Pinto horses also may have a bay base coat overlaid by white spots. However, these horses are pinto, not bay. Sometimes the term Skewbald or "Tricolor" is used, especially in the UK, to refer to bay and white pintos.
Equine coat color genetics are complex, but a simple explanation of bay color begins with the understanding that "red" color, such as that of the chestnut horse, represented by the recessive "e" gene, and black color, represented by the somewhat more dominant "E" gene are the two most basic coat colors genes. All other equine colors are produced by the action of additional alleles acting on these two base colors.
A bay horse carries both the Extension gene (E) and a suppression gene known as the agouti gene (A). The extension gene, also sometimes called the "black" gene, adds black color to the coat and the agouti gene, dominant over the black gene, limits or suppresses the black coloring to black points, allowing the underlying red coat color to come through. Unlike other types of "point" coloring, such as that seen in Siamese cats, the black points characteristic of bay coloring are not produced by a dilution or albinism gene.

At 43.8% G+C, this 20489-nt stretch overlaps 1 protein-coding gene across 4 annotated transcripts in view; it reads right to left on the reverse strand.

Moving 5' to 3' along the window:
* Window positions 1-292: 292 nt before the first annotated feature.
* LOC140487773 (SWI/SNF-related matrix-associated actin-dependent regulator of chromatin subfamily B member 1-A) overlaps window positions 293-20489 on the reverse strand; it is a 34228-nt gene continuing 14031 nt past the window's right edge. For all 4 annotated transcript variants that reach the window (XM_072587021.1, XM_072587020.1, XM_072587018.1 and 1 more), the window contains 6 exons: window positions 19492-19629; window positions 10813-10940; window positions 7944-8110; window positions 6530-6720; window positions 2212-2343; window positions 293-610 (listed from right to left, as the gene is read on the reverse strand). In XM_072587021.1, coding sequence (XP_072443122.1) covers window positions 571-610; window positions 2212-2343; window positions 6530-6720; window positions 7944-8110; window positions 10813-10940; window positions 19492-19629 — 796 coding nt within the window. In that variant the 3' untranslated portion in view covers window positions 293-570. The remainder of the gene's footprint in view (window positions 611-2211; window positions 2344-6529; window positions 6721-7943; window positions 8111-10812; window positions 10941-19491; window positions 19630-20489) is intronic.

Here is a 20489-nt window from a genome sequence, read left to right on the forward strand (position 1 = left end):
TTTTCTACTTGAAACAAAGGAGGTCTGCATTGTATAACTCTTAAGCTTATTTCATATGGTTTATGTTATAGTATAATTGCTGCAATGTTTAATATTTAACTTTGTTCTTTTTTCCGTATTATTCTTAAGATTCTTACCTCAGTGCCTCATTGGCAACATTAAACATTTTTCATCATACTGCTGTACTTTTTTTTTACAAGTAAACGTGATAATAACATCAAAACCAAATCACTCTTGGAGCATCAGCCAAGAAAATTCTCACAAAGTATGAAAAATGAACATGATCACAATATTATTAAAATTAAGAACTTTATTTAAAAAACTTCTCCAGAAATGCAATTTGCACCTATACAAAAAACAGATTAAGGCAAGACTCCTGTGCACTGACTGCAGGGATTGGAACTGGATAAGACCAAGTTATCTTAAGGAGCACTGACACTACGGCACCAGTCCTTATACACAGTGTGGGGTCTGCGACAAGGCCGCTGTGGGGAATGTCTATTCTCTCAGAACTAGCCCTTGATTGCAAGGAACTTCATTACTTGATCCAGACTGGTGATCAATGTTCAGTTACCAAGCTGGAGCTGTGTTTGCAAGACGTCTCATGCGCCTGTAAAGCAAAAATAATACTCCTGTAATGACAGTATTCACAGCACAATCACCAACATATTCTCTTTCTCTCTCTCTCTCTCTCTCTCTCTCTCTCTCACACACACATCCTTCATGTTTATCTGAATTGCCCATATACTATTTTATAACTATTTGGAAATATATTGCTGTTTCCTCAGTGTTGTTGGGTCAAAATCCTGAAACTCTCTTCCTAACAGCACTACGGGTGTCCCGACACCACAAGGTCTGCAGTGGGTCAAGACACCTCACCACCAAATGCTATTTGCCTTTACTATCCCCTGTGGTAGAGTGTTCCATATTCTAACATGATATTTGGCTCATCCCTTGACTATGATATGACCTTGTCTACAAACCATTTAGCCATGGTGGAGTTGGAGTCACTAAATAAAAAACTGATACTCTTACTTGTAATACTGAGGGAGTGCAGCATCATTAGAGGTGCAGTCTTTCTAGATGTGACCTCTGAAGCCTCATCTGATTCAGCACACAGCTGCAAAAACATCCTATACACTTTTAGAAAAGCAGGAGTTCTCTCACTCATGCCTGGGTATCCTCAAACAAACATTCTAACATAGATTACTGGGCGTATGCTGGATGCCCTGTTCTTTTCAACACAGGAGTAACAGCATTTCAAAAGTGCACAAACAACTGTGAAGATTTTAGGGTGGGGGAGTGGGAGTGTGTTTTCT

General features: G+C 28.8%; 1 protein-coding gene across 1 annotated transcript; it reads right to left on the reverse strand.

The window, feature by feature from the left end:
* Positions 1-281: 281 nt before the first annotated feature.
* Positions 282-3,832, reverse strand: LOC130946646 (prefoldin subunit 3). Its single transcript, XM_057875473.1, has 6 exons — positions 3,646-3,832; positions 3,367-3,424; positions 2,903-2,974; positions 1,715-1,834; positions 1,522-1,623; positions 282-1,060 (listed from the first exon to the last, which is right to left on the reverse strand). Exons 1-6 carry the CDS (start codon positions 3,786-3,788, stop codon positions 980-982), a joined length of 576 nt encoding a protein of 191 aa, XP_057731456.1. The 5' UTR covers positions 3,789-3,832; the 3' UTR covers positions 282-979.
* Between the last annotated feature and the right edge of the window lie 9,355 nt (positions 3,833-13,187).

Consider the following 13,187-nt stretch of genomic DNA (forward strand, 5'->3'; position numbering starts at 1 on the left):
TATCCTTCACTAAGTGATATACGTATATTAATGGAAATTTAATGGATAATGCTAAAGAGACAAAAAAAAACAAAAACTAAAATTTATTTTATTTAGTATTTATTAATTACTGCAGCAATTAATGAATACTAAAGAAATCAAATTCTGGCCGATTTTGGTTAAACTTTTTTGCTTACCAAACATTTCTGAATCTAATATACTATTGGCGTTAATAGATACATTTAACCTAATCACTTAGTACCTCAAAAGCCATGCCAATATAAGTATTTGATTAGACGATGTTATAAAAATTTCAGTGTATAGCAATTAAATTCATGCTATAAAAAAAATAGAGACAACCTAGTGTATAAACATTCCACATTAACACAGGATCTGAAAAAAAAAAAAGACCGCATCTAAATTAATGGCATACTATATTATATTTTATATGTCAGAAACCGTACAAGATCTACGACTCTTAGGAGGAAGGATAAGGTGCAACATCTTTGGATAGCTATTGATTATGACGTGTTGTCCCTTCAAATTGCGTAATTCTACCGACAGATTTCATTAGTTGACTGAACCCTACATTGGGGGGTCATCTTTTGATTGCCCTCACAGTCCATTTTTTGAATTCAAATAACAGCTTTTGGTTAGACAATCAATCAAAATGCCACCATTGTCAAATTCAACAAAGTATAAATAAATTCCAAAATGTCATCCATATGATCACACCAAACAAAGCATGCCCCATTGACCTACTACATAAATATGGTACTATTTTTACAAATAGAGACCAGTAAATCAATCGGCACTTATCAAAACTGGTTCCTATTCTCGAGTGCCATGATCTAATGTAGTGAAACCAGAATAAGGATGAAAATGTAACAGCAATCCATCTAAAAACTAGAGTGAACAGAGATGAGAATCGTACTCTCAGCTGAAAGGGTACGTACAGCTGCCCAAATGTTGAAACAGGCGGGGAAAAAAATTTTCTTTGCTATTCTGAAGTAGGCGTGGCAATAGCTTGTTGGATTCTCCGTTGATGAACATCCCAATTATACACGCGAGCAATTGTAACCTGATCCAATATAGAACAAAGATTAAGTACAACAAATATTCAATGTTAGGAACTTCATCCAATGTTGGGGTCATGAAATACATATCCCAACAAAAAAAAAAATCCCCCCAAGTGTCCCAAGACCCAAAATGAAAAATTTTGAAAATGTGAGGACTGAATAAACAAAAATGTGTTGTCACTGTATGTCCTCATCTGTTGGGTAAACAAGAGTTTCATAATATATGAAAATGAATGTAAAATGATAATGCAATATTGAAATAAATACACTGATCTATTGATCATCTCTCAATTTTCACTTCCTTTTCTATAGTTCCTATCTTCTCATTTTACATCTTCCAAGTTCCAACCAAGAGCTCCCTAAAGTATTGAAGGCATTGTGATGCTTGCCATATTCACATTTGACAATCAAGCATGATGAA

Simply put, crossing two bay horses may produce bay, black or chestnut offspring, depending on the particular combination of alleles. If an offspring with the Extension (E) gene lacks the agouti (A) gene, it is completely black. If an offspring lacks the extension (or black) gene (E), it will be chestnut (also called "sorrel"). A chestnut may produce bays when bred to black or bay horses, and a black horse may produce bays when bred to bay or chestnut horses who carry the Agouti gene.